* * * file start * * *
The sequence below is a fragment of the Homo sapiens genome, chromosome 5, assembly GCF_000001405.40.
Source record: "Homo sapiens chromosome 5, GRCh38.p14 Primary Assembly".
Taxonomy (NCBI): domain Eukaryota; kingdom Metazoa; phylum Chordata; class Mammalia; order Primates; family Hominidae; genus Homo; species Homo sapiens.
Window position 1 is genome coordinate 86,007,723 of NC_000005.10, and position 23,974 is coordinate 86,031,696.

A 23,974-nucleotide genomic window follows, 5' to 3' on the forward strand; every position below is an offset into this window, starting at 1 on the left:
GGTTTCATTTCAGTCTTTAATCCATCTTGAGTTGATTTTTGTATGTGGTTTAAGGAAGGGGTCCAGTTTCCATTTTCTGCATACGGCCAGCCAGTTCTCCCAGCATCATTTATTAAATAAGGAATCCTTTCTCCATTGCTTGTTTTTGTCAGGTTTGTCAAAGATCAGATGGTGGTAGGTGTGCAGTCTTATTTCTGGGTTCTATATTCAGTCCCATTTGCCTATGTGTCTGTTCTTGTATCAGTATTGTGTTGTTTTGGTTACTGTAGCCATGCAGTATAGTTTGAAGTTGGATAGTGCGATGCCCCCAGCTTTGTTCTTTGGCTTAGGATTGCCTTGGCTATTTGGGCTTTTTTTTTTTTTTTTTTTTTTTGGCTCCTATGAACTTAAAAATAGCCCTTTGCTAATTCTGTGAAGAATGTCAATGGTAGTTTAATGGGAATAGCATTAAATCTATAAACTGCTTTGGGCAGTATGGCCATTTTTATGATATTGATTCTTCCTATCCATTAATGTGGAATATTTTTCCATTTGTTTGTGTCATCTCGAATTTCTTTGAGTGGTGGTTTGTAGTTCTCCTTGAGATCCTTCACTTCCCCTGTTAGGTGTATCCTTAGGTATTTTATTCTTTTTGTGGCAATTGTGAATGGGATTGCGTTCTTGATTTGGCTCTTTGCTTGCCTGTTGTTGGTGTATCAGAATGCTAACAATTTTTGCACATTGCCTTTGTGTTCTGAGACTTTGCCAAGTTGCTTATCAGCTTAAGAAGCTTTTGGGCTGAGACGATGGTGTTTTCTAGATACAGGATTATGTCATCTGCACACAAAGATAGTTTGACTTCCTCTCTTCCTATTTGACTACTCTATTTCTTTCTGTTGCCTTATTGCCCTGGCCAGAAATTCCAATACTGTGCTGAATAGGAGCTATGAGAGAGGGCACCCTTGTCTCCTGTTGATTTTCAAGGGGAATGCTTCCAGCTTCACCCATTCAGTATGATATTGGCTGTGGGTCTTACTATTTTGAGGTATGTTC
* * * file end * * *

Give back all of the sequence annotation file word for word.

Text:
The sequence below is a fragment of the Homo sapiens genome, chromosome 5, assembly GCF_000001405.40.
Source record: "Homo sapiens chromosome 5, GRCh38.p14 Primary Assembly".
Taxonomy (NCBI): domain Eukaryota; kingdom Metazoa; phylum Chordata; class Mammalia; order Primates; family Hominidae; genus Homo; species Homo sapiens.
Window position 1 is genome coordinate 86,007,723 of NC_000005.10, and position 23,974 is coordinate 86,031,696.

A 23,974-nucleotide genomic window follows, 5' to 3' on the forward strand; every position below is an offset into this window, starting at 1 on the left:
GGTTTCATTTCAGTCTTTAATCCATCTTGAGTTGATTTTTGTATGTGGTTTAAGGAAGGGGTCCAGTTTCCATTTTCTGCATACGGCCAGCCAGTTCTCCCAGCATCATTTATTAAATAAGGAATCCTTTCTCCATTGCTTGTTTTTGTCAGGTTTGTCAAAGATCAGATGGTGGTAGGTGTGCAGTCTTATTTCTGGGTTCTATATTCAGTCCCATTTGCCTATGTGTCTGTTCTTGTATCAGTATTGTGTTGTTTTGGTTACTGTAGCCATGCAGTATAGTTTGAAGTTGGATAGTGCGATGCCCCCAGCTTTGTTCTTTGGCTTAGGATTGCCTTGGCTATTTGGGCTTTTTTTTTTTTTTTTTTTTTTTGGCTCCTATGAACTTAAAAATAGCCCTTTGCTAATTCTGTGAAGAATGTCAATGGTAGTTTAATGGGAATAGCATTAAATCTATAAACTGCTTTGGGCAGTATGGCCATTTTTATGATATTGATTCTTCCTATCCATTAATGTGGAATATTTTTCCATTTGTTTGTGTCATCTCGAATTTCTTTGAGTGGTGGTTTGTAGTTCTCCTTGAGATCCTTCACTTCCCCTGTTAGGTGTATCCTTAGGTATTTTATTCTTTTTGTGGCAATTGTGAATGGGATTGCGTTCTTGATTTGGCTCTTTGCTTGCCTGTTGTTGGTGTATCAGAATGCTAACAATTTTTGCACATTGCCTTTGTGTTCTGAGACTTTGCCAAGTTGCTTATCAGCTTAAGAAGCTTTTGGGCTGAGACGATGGTGTTTTCTAGATACAGGATTATGTCATCTGCACACAAAGATAGTTTGACTTCCTCTCTTCCTATTTGACTACTCTATTTCTTTCTGTTGCCTTATTGCCCTGGCCAGAAATTCCAATACTGTGCTGAATAGGAGCTATGAGAGAGGGCACCCTTGTCTCCTGTTGATTTTCAAGGGGAATGCTTCCAGCTTCACCCATTCAGTATGATATTGGCTGTGGGTCTTACTATTTTGAGGTATGTTC